First-Year Savings of an Oncology Accountable Care Organization

The first oncology-specific accountable care organization (ACO) reported more than a 2% savings in its first year of existence.

The first oncology-specific accountable care organization (ACO) reported more than a 2% savings in its first year of existence. Results were presented by Leonard A. Kalman, MD, Chairman, Advanced Medical Specialties during the 2013 Cancer Center Business Summit Transforming Oncology Through Innovation meeting held this past October in Chicago, IL. The goals of the ACO were to improve patient experience and population health, and reduce the per capita cost of cancer care.

In its first year of operation, the oncology-specific ACO—an agreement between Baptist Health South Florida, Florida Blue, Advanced Medical Specialties—achieved a $250,000 savings, reported Dr. Kalman. While the ACO operates under a fee-for-service payment model, any savings of 2% or more are shared between the partners as long as specific quality metrics, such as the Quality Oncology Practice Initiative (QOPI) certification, are met. QOPI is an oncologist-led, practice-based quality assessment and improvement program initiated by the American Society of Clinical Oncology (ASCO).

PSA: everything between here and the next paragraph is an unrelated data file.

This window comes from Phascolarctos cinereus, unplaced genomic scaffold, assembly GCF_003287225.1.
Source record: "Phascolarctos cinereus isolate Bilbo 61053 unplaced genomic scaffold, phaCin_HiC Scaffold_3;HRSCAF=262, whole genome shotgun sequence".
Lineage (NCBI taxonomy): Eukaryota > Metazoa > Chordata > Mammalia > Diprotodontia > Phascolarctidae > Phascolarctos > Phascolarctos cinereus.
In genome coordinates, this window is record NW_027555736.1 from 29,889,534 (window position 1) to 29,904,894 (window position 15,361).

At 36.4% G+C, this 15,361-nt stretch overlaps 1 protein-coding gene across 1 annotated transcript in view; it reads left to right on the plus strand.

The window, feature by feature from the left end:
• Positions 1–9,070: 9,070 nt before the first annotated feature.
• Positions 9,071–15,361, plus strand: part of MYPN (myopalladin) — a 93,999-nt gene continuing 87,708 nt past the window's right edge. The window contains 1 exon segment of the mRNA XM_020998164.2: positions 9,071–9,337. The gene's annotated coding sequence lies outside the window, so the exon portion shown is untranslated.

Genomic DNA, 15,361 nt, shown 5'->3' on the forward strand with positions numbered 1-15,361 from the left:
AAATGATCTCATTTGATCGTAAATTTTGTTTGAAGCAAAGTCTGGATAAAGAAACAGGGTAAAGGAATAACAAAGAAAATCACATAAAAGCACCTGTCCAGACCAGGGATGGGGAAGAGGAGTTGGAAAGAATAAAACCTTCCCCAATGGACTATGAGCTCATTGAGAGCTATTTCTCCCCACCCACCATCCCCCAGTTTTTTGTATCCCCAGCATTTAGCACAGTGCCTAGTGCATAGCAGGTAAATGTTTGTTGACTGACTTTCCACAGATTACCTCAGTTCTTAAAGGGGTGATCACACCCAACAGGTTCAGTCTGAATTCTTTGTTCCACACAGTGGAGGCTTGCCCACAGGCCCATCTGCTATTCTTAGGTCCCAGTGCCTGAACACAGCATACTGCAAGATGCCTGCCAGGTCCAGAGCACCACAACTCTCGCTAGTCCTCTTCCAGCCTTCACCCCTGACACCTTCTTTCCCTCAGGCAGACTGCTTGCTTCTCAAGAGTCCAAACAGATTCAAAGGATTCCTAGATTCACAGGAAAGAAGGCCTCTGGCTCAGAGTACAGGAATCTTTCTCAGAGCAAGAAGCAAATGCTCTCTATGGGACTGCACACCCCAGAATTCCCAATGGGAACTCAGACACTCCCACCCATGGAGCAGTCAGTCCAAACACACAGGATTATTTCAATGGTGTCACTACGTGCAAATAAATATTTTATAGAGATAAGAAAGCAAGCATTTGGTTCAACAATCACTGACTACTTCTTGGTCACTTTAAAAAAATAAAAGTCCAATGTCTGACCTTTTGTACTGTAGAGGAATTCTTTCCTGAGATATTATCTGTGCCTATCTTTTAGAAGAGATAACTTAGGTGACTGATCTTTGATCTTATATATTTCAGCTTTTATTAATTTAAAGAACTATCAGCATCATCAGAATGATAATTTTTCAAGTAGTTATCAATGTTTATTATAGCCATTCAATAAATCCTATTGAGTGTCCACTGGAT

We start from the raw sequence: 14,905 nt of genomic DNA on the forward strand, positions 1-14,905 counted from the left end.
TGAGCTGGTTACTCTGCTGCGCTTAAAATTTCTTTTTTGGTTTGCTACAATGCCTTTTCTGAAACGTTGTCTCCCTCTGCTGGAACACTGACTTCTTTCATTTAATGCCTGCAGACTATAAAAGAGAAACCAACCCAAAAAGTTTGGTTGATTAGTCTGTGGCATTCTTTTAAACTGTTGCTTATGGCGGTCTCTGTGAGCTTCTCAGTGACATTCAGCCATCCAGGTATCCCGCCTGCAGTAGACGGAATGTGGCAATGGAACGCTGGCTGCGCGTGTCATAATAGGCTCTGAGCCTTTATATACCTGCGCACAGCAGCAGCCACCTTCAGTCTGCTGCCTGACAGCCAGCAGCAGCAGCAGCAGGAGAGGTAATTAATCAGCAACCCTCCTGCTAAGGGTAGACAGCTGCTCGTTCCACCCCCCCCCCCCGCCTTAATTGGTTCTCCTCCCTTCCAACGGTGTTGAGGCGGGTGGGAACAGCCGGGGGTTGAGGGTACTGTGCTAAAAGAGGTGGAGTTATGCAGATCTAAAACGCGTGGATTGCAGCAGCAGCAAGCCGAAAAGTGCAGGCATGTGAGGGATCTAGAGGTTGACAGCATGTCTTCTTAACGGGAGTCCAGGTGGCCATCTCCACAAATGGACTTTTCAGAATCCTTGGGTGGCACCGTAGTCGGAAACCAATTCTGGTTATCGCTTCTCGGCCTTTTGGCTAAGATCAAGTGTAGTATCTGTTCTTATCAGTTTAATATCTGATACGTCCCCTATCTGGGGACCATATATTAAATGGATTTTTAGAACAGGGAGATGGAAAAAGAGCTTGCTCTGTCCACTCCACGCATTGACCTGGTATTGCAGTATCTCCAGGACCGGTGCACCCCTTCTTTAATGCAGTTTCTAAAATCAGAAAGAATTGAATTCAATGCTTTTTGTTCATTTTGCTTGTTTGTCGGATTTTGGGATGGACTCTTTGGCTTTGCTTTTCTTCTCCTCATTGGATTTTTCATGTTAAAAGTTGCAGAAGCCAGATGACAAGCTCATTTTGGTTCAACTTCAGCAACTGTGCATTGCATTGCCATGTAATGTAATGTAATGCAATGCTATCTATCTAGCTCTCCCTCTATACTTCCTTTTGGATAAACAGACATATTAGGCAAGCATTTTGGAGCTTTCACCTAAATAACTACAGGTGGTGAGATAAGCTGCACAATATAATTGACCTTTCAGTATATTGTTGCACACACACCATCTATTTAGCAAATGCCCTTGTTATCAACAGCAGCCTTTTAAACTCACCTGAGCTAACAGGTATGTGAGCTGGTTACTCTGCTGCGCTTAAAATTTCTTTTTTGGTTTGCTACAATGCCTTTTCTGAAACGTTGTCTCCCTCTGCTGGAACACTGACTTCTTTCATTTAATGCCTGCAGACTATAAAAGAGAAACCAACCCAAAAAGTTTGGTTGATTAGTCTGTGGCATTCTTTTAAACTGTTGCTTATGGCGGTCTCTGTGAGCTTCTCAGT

The ACO initially enrolled 226 patients with the most common cancers (breast, digestive system, leukemia and lymphoma, female reproductive, male reproductive, and respiratory).

Total cost of care in its baseline year was $23 million, or about $102,300 per member. To reduce costs, the ACO focused its efforts on improving patient education, achieving adherence to pathways for chemotherapy and supportive care drugs, decreasing emergency department visits, and improving end-of-life planning.

At 27% of the total, the biggest spend for the ACO were injectable drugs, making strict adherence to pathways highly important. The pathways for chemotherapy and supportive care drugs required a well-defined, tightly managed approval process to prevent leakage to higher cost hospital settings. The ACO also began work on palliative care efforts that resulted in fewer lines of treatment. In addition, the ACO hired an advanced practice provider to manage all chemotherapy education and transitions between inpatient and outpatient settings.

Dr. Kalman provided takeaway lessons at the close:

  • Pick partners who are committed with similar goals and level of commitment
  • Once the contract is signed, keep the momentum going to ensure accountability among all partners
  • Identify a “go-to” person from each partner
  • Streamline term use to facilitate ease of data exchange
  • Identify and reach out to high-cost patients on a regular basis

When looking at the spend breakdown from the baseline and first year, Dr. Kalman admitted that they weren't exactly sure where the savings came from. However, they did identify radiation therapy and high-end imaging as their next areas of focus.